The report says soldiers have been instructed to create protective walls and remove stone buildings in vulnerable areas.
The news comes after images of what appear to be South Korean military vehicles, were headed to the border.
3.10pm BST: South Korean military vehicles have been reportedly spotted heading towards the border with North Korea.
Pictures of what appear to be military vehicles with South Korean flags on them surfaced today on Twitter.
The freelance investigative journalist who posted the picture said: ”Today, S Korea military vehicles spotted around Seoul heading North, hard to say if there were any Air Def syst
The news comes just a day after newly elected South Korean President Moon Jae-in said there was a “high possibility” of war with the communist regime.
1pm BST: China has entered the boiling pot of tension by lodging a complaint with the United States over penalties on Iranian and Chinese figures.
China has complained that the US is pushing sanctions against Chinese individuals and companies linked to Iran’s and North Korea’s nuclear programmes.
President Donald Trump extended wide sanctions against Iran, under a 2015 international nuclear deal, while pushing new penalties.
Chinese Foreign Ministry spokeswoman Hua Chunying said China was closely adhering to international responsibilities.
She said: “China is opposed to the blind use of unilateral sanctions particularly when it damages the interests of third parties.
“I think the sanctions are unhelpful in enhancing mutual trust and unhelpful for international efforts on this issue.
8.30am BST: Donald Trump told South Korea’s presidential envoy that Washington was willing to try to resolve the North Korean nuclear crisis through engagement, but under the right conditions, South Korea’s foreign ministry said.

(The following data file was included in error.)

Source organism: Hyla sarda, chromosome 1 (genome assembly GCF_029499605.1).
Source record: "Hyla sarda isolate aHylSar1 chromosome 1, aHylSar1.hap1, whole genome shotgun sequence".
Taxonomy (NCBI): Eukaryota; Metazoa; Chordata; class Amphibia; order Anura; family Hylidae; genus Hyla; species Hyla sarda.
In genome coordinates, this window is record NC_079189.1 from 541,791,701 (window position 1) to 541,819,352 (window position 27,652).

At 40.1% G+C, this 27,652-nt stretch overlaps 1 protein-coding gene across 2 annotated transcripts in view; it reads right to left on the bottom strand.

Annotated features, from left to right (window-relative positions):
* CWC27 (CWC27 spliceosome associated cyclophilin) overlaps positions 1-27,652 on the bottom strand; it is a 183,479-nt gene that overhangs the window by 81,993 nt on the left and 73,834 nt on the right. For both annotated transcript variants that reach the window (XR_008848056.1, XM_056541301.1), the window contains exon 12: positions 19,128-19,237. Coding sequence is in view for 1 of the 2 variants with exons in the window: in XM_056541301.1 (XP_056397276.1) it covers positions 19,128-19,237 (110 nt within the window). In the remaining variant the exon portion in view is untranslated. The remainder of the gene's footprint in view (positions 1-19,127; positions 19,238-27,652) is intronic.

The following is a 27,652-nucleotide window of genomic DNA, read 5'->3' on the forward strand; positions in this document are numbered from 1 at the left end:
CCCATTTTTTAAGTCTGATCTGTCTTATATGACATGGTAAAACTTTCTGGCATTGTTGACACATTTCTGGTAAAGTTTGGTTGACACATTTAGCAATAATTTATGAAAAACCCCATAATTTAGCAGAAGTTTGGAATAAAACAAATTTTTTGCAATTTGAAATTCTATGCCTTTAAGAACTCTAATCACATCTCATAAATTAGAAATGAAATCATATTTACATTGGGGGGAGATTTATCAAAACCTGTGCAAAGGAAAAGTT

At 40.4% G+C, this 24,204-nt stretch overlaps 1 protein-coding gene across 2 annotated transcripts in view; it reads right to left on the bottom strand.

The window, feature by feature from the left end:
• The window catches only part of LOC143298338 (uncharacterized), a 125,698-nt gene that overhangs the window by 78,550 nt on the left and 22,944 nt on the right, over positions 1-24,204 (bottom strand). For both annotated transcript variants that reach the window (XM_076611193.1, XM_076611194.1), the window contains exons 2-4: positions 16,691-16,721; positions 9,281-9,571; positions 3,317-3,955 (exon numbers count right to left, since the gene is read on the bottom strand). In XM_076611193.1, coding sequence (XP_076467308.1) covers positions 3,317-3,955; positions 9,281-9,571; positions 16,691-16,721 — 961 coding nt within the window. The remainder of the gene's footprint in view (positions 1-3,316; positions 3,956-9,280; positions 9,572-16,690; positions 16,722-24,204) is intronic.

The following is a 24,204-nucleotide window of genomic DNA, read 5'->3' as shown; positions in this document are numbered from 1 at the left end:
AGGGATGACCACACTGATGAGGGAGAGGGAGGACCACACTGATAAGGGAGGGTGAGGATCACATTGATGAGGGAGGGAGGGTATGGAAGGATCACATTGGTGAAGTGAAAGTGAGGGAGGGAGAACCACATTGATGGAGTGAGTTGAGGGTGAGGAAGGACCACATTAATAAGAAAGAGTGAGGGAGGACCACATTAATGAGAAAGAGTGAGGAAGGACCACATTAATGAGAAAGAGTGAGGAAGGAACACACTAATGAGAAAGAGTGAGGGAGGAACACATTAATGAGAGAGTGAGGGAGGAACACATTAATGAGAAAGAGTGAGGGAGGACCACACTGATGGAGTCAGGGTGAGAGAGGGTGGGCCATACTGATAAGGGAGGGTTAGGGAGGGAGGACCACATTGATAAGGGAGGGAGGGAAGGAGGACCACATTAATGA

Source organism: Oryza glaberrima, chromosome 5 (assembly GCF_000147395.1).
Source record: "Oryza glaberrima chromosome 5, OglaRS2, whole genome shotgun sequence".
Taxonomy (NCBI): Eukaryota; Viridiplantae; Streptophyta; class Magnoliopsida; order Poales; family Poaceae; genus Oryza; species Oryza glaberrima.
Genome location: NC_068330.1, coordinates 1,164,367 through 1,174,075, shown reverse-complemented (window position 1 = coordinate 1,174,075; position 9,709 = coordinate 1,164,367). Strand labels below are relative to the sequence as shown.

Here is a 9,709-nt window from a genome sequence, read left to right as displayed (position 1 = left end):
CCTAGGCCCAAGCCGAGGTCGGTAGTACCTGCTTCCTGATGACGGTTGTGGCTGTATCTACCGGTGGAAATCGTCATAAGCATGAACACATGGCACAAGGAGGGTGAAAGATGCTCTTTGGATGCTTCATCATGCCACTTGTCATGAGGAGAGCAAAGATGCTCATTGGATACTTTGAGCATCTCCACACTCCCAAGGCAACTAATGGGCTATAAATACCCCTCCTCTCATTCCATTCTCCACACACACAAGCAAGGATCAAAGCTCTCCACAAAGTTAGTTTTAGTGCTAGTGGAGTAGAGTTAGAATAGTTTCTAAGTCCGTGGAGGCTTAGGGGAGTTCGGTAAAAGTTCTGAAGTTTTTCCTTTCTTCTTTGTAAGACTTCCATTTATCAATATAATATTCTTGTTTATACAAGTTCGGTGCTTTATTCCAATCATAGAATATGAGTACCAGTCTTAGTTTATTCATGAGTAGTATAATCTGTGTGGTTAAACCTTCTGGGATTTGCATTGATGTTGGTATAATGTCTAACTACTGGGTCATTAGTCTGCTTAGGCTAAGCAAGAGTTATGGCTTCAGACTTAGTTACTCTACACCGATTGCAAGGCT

The envoy to Washington, South Korean media mogul Hong Seok-hyun, has said that Mr Trump spoke of being willing to use engagement to ensure peace.
“The fact that Trump said he will not have talks for the sake of talks reiterated our joint stance that we are open to dialogue but the right situation must be formed,” said Foreign Ministry spokesman Cho June-hyuck.
2am BST: North Korea has failed to ease growing international suspicions that it was involved in the WannaCry ransomware attack which crippled 200,000 computers worldwide last week.
State daily newspaper Rodong Sinmun has given a full account of the cyberattack, but did not comment on whether the ransomware had affected systems in the DPRK.
The article read: “The cyberattack, which was carried out via the internet around May 12, swept through a great number of government agencies and business in some 150 countries, including the United States, Britain, France, Russia and China, around the world.
“The international community, shocked by the unprecedentedly destructive cyberattack, is calling for strengthened efforts to fend off crimes exploiting the internet.”